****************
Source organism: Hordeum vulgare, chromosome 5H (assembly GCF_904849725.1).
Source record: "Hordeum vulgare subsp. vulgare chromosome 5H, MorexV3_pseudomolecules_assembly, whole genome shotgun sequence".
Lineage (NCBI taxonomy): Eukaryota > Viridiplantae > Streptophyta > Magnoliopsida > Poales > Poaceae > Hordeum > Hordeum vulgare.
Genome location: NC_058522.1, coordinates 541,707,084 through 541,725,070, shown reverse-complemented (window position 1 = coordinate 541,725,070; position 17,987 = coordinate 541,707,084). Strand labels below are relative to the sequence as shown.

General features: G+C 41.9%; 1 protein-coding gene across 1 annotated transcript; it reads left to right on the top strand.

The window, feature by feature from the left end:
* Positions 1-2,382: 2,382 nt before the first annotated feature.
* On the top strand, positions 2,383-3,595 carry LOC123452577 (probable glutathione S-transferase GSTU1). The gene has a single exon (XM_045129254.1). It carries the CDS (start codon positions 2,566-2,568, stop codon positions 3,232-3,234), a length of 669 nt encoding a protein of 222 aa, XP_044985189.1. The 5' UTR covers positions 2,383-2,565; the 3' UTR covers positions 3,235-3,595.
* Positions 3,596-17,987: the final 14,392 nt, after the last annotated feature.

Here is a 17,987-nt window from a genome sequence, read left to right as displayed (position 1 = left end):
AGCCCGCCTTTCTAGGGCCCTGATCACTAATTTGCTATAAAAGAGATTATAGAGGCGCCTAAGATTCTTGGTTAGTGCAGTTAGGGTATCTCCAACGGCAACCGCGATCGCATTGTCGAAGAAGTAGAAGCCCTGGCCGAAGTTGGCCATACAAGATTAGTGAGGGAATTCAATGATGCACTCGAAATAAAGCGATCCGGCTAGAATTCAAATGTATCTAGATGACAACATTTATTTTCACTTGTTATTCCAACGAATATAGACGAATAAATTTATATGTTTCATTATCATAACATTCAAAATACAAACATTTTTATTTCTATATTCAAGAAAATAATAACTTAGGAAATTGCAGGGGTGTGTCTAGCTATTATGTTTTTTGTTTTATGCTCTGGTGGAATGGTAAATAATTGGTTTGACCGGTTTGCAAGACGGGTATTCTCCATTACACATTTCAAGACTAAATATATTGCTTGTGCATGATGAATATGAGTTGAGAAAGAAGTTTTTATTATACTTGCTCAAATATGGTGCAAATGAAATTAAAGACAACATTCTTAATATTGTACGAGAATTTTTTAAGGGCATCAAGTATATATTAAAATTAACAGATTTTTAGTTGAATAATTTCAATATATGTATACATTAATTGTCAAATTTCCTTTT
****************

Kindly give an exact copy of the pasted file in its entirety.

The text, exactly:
Source organism: Hordeum vulgare, chromosome 5H (assembly GCF_904849725.1).
Source record: "Hordeum vulgare subsp. vulgare chromosome 5H, MorexV3_pseudomolecules_assembly, whole genome shotgun sequence".
Lineage (NCBI taxonomy): Eukaryota > Viridiplantae > Streptophyta > Magnoliopsida > Poales > Poaceae > Hordeum > Hordeum vulgare.
Genome location: NC_058522.1, coordinates 541,707,084 through 541,725,070, shown reverse-complemented (window position 1 = coordinate 541,725,070; position 17,987 = coordinate 541,707,084). Strand labels below are relative to the sequence as shown.

General features: G+C 41.9%; 1 protein-coding gene across 1 annotated transcript; it reads left to right on the top strand.

The window, feature by feature from the left end:
* Positions 1-2,382: 2,382 nt before the first annotated feature.
* On the top strand, positions 2,383-3,595 carry LOC123452577 (probable glutathione S-transferase GSTU1). The gene has a single exon (XM_045129254.1). It carries the CDS (start codon positions 2,566-2,568, stop codon positions 3,232-3,234), a length of 669 nt encoding a protein of 222 aa, XP_044985189.1. The 5' UTR covers positions 2,383-2,565; the 3' UTR covers positions 3,235-3,595.
* Positions 3,596-17,987: the final 14,392 nt, after the last annotated feature.

Here is a 17,987-nt window from a genome sequence, read left to right as displayed (position 1 = left end):
AGCCCGCCTTTCTAGGGCCCTGATCACTAATTTGCTATAAAAGAGATTATAGAGGCGCCTAAGATTCTTGGTTAGTGCAGTTAGGGTATCTCCAACGGCAACCGCGATCGCATTGTCGAAGAAGTAGAAGCCCTGGCCGAAGTTGGCCATACAAGATTAGTGAGGGAATTCAATGATGCACTCGAAATAAAGCGATCCGGCTAGAATTCAAATGTATCTAGATGACAACATTTATTTTCACTTGTTATTCCAACGAATATAGACGAATAAATTTATATGTTTCATTATCATAACATTCAAAATACAAACATTTTTATTTCTATATTCAAGAAAATAATAACTTAGGAAATTGCAGGGGTGTGTCTAGCTATTATGTTTTTTGTTTTATGCTCTGGTGGAATGGTAAATAATTGGTTTGACCGGTTTGCAAGACGGGTATTCTCCATTACACATTTCAAGACTAAATATATTGCTTGTGCATGATGAATATGAGTTGAGAAAGAAGTTTTTATTATACTTGCTCAAATATGGTGCAAATGAAATTAAAGACAACATTCTTAATATTGTACGAGAATTTTTTAAGGGCATCAAGTATATATTAAAATTAACAGATTTTTAGTTGAATAATTTCAATATATGTATACATTAATTGTCAAATTTCCTTTT